# Finding the number of solutions to a diophantine equation

I want to count total number of the natural solutions (different from 0) of the equation $2x + 3y + z = 100$, but don't know how. How can I calculate it using Mathematica? I tried:

Solve[{2*x + 3*y + z == 100, x > 0, y > 0, z > 0}, {x, y, z}, Integers]

This should work:

sols = Solve[{2*x + 3*y + z == 100, x > 0, y > 0, z > 0},
{x, y, z}, Integers];
Length@sols

There is an especially useful function for this kind of task: FrobeniusSolve[{a, b, c}, d] for finding the list of all solutions to the equation a x + b y + c z == d, where a,b,c are given positive integers and d is an integer, while x,y,z are non-negative integers to be found. There are many solutions (884 of them):

FrobeniusSolve[{2, 3, 1}, 100] // Short
{{0, 0, 100}, {0, 1, 97}, {0, 2, 94}, {0, 3, 91}, <<876>>, {48, 0, 4},
{48, 1, 1},  {49, 0, 2}, {50, 0, 0}}

Note that I used Short which omitted 876 solutions. If you need only positive solutions you can use e.g. DeleteCases to get lists free of 0:

DeleteCases[ FrobeniusSolve[{2, 3, 1}, 100], {___, 0, ___}] // Length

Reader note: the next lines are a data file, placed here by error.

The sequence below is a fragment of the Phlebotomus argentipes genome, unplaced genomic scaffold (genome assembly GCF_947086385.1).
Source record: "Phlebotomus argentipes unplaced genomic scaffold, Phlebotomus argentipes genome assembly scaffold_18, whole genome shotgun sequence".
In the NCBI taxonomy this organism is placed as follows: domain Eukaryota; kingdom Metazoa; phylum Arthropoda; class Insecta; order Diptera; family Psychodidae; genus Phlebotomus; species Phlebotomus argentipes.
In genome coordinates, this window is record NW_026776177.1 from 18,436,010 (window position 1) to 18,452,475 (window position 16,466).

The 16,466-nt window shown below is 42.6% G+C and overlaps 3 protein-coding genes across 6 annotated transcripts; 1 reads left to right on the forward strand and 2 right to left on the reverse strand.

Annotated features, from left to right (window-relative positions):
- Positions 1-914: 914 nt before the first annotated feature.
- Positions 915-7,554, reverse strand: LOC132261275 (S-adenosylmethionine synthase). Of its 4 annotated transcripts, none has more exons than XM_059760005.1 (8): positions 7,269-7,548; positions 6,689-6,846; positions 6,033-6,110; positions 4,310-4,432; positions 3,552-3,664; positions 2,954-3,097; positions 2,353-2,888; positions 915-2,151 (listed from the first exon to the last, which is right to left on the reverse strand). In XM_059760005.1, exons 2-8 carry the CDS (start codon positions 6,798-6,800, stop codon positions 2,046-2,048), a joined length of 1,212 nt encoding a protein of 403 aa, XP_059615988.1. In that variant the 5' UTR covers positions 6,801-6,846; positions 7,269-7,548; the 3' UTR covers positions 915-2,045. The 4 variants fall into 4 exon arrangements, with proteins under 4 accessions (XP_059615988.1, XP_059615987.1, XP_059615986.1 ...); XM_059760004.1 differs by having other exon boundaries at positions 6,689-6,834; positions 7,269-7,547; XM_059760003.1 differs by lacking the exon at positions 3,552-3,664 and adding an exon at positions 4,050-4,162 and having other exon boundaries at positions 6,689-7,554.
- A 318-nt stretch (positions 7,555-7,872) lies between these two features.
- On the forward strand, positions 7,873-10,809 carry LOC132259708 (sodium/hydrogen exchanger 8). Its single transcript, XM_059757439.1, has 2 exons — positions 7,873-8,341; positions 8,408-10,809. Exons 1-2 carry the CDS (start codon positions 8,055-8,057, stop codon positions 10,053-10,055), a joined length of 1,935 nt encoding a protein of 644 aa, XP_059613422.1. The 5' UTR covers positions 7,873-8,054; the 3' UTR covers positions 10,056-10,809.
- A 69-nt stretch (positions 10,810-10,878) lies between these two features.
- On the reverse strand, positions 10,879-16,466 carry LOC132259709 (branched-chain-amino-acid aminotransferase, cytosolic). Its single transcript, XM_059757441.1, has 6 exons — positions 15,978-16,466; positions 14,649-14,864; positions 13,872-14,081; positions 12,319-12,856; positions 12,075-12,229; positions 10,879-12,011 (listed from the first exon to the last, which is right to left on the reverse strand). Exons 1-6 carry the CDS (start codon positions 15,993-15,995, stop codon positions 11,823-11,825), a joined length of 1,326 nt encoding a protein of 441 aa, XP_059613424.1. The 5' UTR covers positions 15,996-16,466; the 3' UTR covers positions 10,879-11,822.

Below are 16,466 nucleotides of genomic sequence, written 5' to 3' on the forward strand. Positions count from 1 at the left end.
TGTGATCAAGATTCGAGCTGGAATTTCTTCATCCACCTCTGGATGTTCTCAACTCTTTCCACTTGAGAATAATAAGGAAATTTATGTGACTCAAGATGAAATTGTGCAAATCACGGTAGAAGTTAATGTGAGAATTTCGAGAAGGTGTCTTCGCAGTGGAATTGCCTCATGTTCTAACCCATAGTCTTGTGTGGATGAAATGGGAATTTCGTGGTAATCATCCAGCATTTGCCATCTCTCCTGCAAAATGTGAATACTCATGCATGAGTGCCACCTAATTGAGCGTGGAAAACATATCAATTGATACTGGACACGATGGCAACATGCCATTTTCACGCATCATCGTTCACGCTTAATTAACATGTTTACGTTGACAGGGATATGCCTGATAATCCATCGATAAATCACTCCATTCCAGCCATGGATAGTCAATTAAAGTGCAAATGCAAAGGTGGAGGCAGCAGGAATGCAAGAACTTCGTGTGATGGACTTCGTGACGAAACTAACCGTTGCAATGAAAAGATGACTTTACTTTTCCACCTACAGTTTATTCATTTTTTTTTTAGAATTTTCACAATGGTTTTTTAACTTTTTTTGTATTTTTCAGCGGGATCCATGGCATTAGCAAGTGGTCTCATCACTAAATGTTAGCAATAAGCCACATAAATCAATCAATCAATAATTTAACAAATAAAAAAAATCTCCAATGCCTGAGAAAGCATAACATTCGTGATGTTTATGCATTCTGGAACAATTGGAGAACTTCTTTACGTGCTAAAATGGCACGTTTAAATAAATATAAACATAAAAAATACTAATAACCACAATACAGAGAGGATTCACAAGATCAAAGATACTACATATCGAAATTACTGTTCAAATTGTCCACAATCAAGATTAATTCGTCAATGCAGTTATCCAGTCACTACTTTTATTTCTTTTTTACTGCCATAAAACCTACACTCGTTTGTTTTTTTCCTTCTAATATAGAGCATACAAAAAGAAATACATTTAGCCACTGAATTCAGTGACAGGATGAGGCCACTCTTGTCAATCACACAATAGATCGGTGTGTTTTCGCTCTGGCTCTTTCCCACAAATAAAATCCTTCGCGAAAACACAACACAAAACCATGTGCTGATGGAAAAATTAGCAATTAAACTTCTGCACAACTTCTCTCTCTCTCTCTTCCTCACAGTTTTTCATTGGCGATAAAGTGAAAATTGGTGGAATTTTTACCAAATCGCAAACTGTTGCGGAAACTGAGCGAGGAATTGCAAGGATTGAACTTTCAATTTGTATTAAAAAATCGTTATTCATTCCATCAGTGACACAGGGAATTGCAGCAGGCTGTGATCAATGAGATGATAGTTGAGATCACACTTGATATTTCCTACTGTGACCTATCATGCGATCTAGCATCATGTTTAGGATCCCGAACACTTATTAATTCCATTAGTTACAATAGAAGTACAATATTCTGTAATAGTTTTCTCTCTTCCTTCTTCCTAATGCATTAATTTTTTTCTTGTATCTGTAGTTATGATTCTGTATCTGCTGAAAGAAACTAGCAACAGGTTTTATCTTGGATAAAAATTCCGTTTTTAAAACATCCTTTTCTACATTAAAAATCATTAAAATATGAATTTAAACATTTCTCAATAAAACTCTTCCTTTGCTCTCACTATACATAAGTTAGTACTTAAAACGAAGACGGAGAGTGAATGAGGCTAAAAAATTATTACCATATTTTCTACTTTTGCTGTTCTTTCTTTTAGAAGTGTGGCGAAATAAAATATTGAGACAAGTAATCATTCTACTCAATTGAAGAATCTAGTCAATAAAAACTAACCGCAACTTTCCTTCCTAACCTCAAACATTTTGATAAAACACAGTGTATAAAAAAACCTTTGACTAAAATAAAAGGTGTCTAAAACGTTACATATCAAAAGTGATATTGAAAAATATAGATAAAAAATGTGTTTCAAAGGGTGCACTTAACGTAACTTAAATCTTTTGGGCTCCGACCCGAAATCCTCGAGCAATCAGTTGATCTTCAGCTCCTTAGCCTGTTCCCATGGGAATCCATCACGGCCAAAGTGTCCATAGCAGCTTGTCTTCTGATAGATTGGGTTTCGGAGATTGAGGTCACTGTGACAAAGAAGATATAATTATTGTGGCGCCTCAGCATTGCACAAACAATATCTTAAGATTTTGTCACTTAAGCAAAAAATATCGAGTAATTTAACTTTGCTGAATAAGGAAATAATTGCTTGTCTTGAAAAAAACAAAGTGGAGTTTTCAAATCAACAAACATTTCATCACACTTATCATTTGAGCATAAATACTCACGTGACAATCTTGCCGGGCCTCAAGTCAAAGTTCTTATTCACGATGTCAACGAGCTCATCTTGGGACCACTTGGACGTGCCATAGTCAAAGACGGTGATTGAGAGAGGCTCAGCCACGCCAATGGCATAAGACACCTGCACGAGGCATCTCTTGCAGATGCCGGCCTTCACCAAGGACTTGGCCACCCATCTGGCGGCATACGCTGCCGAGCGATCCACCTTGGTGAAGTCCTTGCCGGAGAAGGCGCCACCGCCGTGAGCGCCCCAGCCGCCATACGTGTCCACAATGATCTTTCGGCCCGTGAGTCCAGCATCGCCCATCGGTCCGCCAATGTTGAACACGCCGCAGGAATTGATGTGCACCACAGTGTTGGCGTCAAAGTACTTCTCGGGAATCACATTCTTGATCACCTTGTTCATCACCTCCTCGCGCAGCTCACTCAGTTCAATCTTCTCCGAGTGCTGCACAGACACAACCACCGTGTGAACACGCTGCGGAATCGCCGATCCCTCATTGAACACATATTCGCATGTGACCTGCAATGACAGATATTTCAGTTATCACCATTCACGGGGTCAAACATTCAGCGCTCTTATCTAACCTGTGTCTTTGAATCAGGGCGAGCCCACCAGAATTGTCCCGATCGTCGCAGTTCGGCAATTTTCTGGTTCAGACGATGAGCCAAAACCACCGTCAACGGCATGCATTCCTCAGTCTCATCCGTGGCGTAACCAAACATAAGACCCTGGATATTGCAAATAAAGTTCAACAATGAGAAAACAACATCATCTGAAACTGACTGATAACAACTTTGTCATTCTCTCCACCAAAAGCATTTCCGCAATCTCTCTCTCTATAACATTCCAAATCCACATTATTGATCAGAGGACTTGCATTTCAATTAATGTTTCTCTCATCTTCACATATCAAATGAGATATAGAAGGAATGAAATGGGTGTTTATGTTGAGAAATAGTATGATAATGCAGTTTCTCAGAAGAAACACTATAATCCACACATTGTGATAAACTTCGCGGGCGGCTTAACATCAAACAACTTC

784

Edit

FrobeniusSolve is not a superfluous function since it is much more efficient than an adequate use of Solve. Consider e.g. the analogous equation 2 x + 3 y + z == 1000. We compare the timings of solving the same equation:

Solve[{2*x + 3*y + z == 1000, x >= 0, y >= 0, z >= 0}, {x, y, z}, Integers] //
Length // AbsoluteTiming
FrobeniusSolve[ {2, 3, 1}, 1000] // Length // AbsoluteTiming
{76.9510000, 83834}
{0.1900000, 83834}

This huge efficiency difference doesn't really change if we are to find positive solutions:

Solve[{2*x + 3*y + z == 1000, x > 0, y > 0, z > 0}, {x, y, z}, Integers] //
Length // AbsoluteTiming
DeleteCases[ FrobeniusSolve[{2, 3, 1}, 1000], {___, 0, ___}] // Length // AbsoluteTiming
{77.9720000, 82834}
{0.2420000, 82834}

Moreover, the lists of solutions have the same orderings; e.g.:

DeleteCases[ FrobeniusSolve[{2, 3, 1}, 200], {___, 0, ___}] ===
Solve[{2*x + 3*y + z == 200, x > 0, y > 0, z > 0}, {x, y, z}, Integers][[All, All, 2]]
True
• +1 for my favorite Frobenius* functions! – Silvia Sep 15 '12 at 18:48
• @Silvia Thanks ! Functions like FrobeniusSolve are indeed really useful. I think its documentation might be a bit more comprehensive. – Artes Sep 15 '12 at 19:56

There are also power series methods for counting these.

SeriesCoefficient[
x^(1 + 2 + 3)/(1 - x^1)*1/(1 - x^2)*1/(1 - x^3), {x, 0, 100}]

(* Out[118]= 784 *)
• Generating functions can be nice sometimes... – J. M.'s torpor Apr 17 '13 at 20:38